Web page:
“Recall from Chapter 3 that the majority of the ∼1500 proteins required for proper mitochondrial functioning are transcribed from nuclear genes and translated in the cell cytosol before being transported into the mitochondria; a contingent reciprocity when one considers that transcription and translation processes are themselves ATP dependent. When we explore IKBKAP, the gene encoding the IKAP/ELP proteins responsible for familial dysautonomia, we find that the IKAP/ELP proteins play a critical role in cellular response to stress, particularly nutrient stressors, but also temperature and chemical stressors. This is in addition to their role in transcription/chromatin remodeling, teleomere silencing, DNA damage response signals, and cell division. In other words, the IKAP/ELP proteins contribute significantly to what researchers call the mitochondrial regulome, acting as “environmental” sensors that respond to and affect epigenetic modifications. Though the mechanisms remain to be elucidated fully, in the HeLa cell line, at least, the ELP protein complex influences mitochondrial signal transduction directly. Similarly, researchers have identified both enzymatic and nonenzymatic mitochondrial processes regulated by the ELP protein complex, mostly via its role in lysine acetylation processes.

Most notably for our purposes, the IKAP/ELP nutrition/starvation stressor-sensing capability extends the possibility that, at least evolutionarily, the splicing error was in response to dietary constraints; one that may yet be modified by overriding those conditions. Indeed, some research suggests this is the case. Specifically, the soy isoflavones genistein and daidzein (phytoestrogens), in addition to tocotrienol (vitamin E), the flavinoid epigallocatechin gallate (EGCG; an antioxidant found in green tea), and the plant cytokinin kinetin (a component of coconut milk), all favorably modulate IKBKAP splicing in familial dysautonomia-derived cells. That is, these compounds, alone or together, increase the proportional number of wild-type to mutated proteins. The combination of EGCG plus genistein restored the ratio of wild-type to mutated proteins equivalent to those in normal cells.

While not directly related to thiamine, the notion that compounds found in consumed foods regulate the transcriptional activity of proteins involved in nutrient sensing with direct and indirect ties to mitochondrial function suggests the inherent modifiability of processes that we heretofore considered hardwired. It is not such a big jump to think that there may be other nutrient compounds capable of supporting healthy development and/or functionally overriding genetic errors.”

Wow. Both the original splicing error and it’s continued persistence may be due to dietary constraints, via cell-based environmental sensors. The implications of this research are staggering. If this proves to be true, it means that some, maybe many or all genes have stressor-sensing capabilities. That is an enormously important discovery, one that shifts the entire paradigm of genetics. Even more interesting, the possibility that genetic errors may be overridden with nutrients. The therapeutic possibilities are endless.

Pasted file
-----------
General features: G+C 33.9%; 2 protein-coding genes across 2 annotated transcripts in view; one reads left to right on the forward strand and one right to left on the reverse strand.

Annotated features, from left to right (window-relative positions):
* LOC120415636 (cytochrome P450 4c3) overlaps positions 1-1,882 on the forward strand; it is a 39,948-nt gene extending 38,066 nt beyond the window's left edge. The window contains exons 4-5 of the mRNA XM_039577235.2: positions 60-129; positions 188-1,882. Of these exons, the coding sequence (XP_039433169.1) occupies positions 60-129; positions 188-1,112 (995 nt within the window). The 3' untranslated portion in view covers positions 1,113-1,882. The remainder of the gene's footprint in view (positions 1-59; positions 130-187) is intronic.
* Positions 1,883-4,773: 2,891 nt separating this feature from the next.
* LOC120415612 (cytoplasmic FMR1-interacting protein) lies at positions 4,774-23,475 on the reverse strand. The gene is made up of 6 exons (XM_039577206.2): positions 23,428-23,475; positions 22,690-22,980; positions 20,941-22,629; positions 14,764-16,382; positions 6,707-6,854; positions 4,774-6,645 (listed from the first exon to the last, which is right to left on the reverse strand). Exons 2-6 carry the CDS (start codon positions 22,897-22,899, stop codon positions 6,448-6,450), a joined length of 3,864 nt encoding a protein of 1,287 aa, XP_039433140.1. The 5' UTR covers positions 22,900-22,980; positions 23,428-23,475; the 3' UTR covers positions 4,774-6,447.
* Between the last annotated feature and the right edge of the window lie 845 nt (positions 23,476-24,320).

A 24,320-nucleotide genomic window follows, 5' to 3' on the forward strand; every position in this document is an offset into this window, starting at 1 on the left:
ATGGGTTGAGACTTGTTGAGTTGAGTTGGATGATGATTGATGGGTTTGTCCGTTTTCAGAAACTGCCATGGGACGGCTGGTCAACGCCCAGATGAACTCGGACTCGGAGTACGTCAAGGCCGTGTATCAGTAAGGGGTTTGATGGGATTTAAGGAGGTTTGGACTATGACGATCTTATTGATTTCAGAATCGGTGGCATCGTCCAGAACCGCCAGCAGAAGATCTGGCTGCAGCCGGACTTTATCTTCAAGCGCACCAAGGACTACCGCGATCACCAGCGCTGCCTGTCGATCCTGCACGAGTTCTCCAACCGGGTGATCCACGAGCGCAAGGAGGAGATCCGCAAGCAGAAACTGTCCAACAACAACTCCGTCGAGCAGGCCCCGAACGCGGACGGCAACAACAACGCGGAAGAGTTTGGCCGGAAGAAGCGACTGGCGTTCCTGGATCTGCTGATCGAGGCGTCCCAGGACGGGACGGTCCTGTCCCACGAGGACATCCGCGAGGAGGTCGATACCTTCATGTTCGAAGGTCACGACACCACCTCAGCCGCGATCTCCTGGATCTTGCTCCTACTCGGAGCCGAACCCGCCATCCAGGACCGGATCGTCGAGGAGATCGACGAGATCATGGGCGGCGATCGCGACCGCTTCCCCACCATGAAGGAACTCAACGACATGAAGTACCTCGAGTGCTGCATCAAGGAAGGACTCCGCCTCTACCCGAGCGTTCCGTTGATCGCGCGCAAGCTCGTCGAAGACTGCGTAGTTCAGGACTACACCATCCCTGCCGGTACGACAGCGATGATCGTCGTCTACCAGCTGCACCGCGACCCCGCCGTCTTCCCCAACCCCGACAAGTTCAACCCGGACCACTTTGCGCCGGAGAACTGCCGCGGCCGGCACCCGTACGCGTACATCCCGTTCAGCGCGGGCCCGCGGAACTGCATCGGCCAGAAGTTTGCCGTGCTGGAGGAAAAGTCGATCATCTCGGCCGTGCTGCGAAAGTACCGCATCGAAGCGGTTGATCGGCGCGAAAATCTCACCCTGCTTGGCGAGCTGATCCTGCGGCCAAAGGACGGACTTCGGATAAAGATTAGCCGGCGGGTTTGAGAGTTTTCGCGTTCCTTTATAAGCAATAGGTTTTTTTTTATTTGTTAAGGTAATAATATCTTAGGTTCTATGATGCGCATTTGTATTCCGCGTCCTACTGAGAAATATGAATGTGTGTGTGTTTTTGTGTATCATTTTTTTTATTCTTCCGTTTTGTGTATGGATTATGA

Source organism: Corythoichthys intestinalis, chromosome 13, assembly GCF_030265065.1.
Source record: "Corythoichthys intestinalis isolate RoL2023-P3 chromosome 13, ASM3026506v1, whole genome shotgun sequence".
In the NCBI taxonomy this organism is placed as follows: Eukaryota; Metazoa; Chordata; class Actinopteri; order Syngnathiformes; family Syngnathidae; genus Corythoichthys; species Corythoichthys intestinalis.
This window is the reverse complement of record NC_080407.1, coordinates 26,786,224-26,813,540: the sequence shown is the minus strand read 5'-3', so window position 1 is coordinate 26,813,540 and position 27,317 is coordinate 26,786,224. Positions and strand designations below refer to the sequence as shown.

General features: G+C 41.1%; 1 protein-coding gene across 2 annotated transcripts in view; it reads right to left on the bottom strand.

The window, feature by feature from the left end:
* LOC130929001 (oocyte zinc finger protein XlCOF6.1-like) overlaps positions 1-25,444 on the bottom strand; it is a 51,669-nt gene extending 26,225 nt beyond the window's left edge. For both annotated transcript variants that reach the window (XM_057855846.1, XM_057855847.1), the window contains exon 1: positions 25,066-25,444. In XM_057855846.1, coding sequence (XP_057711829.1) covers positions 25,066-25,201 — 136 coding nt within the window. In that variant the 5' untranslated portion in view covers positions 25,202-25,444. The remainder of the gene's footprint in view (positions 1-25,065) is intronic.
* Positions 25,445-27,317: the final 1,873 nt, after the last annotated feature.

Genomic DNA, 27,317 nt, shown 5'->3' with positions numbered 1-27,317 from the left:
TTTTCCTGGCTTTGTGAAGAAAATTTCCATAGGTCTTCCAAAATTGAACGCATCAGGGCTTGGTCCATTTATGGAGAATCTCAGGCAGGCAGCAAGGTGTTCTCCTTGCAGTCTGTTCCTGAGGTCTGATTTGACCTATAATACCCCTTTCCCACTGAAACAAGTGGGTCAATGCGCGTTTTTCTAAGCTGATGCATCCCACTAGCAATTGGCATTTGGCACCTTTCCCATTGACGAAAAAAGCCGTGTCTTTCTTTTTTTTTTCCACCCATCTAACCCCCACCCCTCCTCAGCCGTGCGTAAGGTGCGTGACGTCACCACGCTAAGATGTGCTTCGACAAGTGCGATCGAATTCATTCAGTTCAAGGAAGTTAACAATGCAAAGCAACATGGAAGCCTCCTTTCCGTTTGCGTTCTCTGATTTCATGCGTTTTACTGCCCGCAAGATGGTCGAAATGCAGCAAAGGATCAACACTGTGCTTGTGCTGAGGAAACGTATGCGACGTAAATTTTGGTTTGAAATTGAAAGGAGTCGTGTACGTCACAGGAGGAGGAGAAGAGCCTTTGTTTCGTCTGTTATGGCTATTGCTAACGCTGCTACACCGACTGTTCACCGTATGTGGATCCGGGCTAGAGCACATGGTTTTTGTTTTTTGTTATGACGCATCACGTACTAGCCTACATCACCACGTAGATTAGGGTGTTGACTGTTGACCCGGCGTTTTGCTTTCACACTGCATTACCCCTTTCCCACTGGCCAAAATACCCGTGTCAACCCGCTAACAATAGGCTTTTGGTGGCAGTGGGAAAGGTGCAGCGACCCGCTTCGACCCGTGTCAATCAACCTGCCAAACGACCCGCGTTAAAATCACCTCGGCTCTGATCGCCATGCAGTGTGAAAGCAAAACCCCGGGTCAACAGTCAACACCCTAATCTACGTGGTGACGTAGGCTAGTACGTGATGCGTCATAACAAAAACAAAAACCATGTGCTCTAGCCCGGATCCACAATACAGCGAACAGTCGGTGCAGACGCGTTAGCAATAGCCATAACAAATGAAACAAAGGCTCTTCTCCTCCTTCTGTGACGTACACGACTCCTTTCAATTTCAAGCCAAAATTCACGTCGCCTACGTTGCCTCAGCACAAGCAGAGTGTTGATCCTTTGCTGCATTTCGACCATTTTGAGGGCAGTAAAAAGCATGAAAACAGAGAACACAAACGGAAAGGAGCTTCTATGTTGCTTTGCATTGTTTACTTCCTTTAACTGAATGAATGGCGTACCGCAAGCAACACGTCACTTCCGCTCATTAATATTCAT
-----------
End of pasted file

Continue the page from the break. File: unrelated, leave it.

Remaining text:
The flip side, of course, is that the lack of nutrients in the typical western diet and the regular exposure to environmental toxicants may have genetic ramifications well beyond our lifetimes. Our behaviors now will affect the health of our grandchildren and their grandchildren. The medications we take, the foods we eat, the chemical exposures are all subtly and not so subtly changing our DNA; changes that may not manifest in any significant way for us, but will become obvious in subsequent generations. That is an awesome responsibility. One that none of us seems too keen to admit. Perhaps that is why the immutability of genetics continues to hold sway.

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This article was originally published on September 13, 2017. 

Chandler Marrs MS, MA, PhD spent the last dozen years in women’s health research with a focus on steroid neuroendocrinology and mental health. She has published and presented several articles on her findings. As a graduate student, she founded and directed the UNLV Maternal Health Lab, mentoring dozens of students while directing clinical and Internet-based research. Post graduate, she continued at UNLV as an adjunct faculty member, teaching advanced undergraduate psychopharmacology and health psychology (stress endocrinology). Dr. Marrs received her BA in philosophy from the University of Redlands; MS in Clinical Psychology from California Lutheran University; and, MA and PhD in Experimental Psychology/ Neuroendocrinology from the University of Nevada, Las Vegas.